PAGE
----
Avalon Code
Platform: Nintendo DS
Publisher: XSEED Games
Developer: Matrix Software
Genre: Action RPG
Format: Cartridge
Released: US 03/10/09
Japan 11/01/08
Official Site: English Site

Graphics: 90%
Sound: 75%
Gameplay: 90%
Control: 78%
Story: 78%
Overall: 83%
Reviews Grading Scale
Click to Enlarge
Of course there are elemental spirits.
Click to Enlarge
The bottom screen typically features the Book of Prophecy.
Click to Enlarge
The obligatory demon on Sunny Hill.
Click to Enlarge
The graphics are more impressive than one might expect from a 3D engine on the DS.
Click for More Pics
Kyle Miller
Avalon Code
Kyle Miller


If Avalon Code was a novel, it would be considered experimental fiction with a focus on ingenuity, for it introduces one of the most unique gameplay mechanisms in recent years: the Book of Prophecy. The entire game revolves around this fateful tome and without it, Avalon Code would be a generic action RPG unworthy of a playthrough. With it, however, Avalon Code secures a place on many RPG fans' shelves.

Chapter 1: Here's to a Brave New World

Avalon Code begins with a vague scene bespeaking an end to the current world and the creation of a new one. After this brief introduction, the main character appears on screen and picks up the Book of Prophecy, an artifact that allows its user to rebuild the world, for the Book's appearance denotes destruction for the current world. The Book chooses the protagonist, a young boy or girl depending upon the player's choice, as its keeper, and thus the quest to record valuable places and people in the Book begins. Every piece of information recorded in the Book of Prophecy will make a return in the next world. It is time to choose what is worthy for the new world and what is not.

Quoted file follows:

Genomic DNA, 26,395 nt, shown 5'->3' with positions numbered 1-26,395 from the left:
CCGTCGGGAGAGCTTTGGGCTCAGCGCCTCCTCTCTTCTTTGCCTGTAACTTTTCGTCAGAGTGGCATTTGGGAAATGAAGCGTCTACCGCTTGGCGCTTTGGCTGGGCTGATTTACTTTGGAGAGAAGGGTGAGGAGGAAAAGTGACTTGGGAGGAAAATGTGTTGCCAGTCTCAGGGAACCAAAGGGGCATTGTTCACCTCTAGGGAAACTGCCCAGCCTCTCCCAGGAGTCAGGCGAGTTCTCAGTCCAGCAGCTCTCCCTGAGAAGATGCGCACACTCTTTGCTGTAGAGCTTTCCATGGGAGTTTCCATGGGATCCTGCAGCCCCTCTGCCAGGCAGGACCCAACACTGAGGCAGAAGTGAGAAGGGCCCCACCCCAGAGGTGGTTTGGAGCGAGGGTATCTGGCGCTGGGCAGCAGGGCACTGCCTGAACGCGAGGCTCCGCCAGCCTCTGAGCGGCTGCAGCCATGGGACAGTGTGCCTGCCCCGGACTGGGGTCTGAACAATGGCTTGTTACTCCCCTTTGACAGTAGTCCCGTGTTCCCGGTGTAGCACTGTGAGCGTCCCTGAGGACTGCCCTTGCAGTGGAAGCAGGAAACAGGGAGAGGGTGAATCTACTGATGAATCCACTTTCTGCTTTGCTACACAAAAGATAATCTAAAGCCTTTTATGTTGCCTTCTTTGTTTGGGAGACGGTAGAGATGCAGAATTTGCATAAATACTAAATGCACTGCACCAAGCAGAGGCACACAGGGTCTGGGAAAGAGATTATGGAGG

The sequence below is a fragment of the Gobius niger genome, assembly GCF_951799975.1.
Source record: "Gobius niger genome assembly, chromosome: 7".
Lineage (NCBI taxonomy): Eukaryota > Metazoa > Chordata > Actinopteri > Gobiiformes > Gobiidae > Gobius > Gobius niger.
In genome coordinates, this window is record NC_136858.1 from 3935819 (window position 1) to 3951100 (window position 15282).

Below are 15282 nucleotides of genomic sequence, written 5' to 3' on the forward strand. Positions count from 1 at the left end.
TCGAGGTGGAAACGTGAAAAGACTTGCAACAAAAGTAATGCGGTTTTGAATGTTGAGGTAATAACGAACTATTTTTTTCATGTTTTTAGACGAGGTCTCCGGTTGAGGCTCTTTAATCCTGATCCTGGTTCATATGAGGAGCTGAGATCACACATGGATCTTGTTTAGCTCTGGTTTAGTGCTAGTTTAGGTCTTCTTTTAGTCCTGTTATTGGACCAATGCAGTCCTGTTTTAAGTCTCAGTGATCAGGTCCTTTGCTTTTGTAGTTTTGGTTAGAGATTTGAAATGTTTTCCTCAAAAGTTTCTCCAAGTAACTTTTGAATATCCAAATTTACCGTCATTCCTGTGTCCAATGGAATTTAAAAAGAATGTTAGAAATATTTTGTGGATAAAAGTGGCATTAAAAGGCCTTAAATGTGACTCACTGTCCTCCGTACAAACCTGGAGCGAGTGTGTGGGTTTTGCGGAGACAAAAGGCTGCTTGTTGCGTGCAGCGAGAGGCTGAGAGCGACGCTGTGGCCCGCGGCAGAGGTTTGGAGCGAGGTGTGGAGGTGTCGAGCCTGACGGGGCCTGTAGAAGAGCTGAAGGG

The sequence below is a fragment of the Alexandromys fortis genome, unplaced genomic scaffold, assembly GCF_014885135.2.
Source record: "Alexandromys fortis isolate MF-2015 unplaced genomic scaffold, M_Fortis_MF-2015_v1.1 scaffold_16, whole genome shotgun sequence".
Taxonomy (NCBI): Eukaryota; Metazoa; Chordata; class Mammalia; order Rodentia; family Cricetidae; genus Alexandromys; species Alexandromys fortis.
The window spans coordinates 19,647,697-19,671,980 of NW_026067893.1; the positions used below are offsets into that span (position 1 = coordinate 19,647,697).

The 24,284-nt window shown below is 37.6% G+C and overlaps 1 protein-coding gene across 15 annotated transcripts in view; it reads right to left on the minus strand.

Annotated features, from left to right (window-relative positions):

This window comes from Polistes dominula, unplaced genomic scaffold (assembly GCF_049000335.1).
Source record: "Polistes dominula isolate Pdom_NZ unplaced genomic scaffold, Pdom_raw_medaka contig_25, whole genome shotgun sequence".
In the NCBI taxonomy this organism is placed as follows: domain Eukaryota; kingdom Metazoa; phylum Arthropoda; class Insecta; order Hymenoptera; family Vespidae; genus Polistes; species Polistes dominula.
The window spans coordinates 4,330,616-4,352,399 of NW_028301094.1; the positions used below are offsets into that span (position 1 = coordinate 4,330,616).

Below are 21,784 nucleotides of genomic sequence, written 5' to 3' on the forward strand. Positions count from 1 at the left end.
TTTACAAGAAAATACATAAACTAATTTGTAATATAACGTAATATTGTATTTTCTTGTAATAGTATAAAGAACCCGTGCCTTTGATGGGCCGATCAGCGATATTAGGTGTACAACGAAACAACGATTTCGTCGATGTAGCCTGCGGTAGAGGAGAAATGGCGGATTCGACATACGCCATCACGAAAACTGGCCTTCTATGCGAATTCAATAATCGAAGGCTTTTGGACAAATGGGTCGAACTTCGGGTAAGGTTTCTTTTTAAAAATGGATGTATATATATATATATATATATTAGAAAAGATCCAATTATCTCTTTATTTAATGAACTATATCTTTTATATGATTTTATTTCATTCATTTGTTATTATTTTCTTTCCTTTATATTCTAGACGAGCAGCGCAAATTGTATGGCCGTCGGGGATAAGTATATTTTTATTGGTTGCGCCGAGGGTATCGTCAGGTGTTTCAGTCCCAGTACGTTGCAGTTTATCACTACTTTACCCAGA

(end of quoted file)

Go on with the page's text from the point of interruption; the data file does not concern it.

While the premise of designing a new world suggests a original tale, a hackneyed story about a courageous boy versus a monstrous evil takes precedent overall. The result is a mix of heavily derivative plot devices and intriguing themes concerning whether humans are worthy for the next world. The story is well paced and entertaining, but inconsiderately immature for all those above the age of ten. And, considering the quality of some of Avalon Code's characters, I might think twice before including them in the Book of Prophecy.

Some NPCs lack personality, development, or originality, although the majority are decently charming, if not maturely characterized. Unfortunately, a botched translation turns them all into speakers of twelve-year-old English. When the dialog and menu text is not utterly beguiling, it is simple and juvenile. With lines like, "Make us a miracle," Avalon Code's dialog, and as a result its characters, are the product of a lack of inspiration and competence. Thankfully, the game's numerous cutscenes are somewhat impressive for the DS with plenty of action and entertainment. Nevertheless, Avalon Code isn't a page-turner, and most gamers will favor gameplay over story.

Chapter 2: To Code Scan and Kill a Mockingbird

The Book of Prophecy provides for not only the bulk of Avalon Code's story, but also the entirety of its gameplay. No comparable feature comes to mind and thus the Book requires some exposition. The Book of Prophecy provides for the main interface and menus (occupying the bottom screen), but its most important function is that of Code Scanning. By Code Scanning an object, monster, or NPC, the Book records the subject's information. Not only does this ensure that the subject of the Code Scan will reemerge in the next world, but this also presents the player the opportunity to rewrite the current world. Once scribed onto the Book's pages, NPCs and monsters can be manipulated by rearranging codes on a grid. To craft a more powerful weapon, for instance, players might add Hope and Light codes to the basic sword page. To weaken an enemy, the player can add Ill (as in "sick") codes to its page. The codes themselves must be taken from other pages, however, and in this way the Book of Prophecy is a bit like a multilayered jigsaw puzzle.

While individual goals might include making a piece of armor from a recipe or healing a young girl's cat, the overall goal is to level up the Book of Prophecy. By accumulating points on any given page through exploration and careful code placing, players gain access to new challenges and mini-games. A powerful monster might appear in the forest or the mayor of Rhoan town might start a quiz game. Maximizing every page's value is an enormous task, thanks to the Book's thousand pages.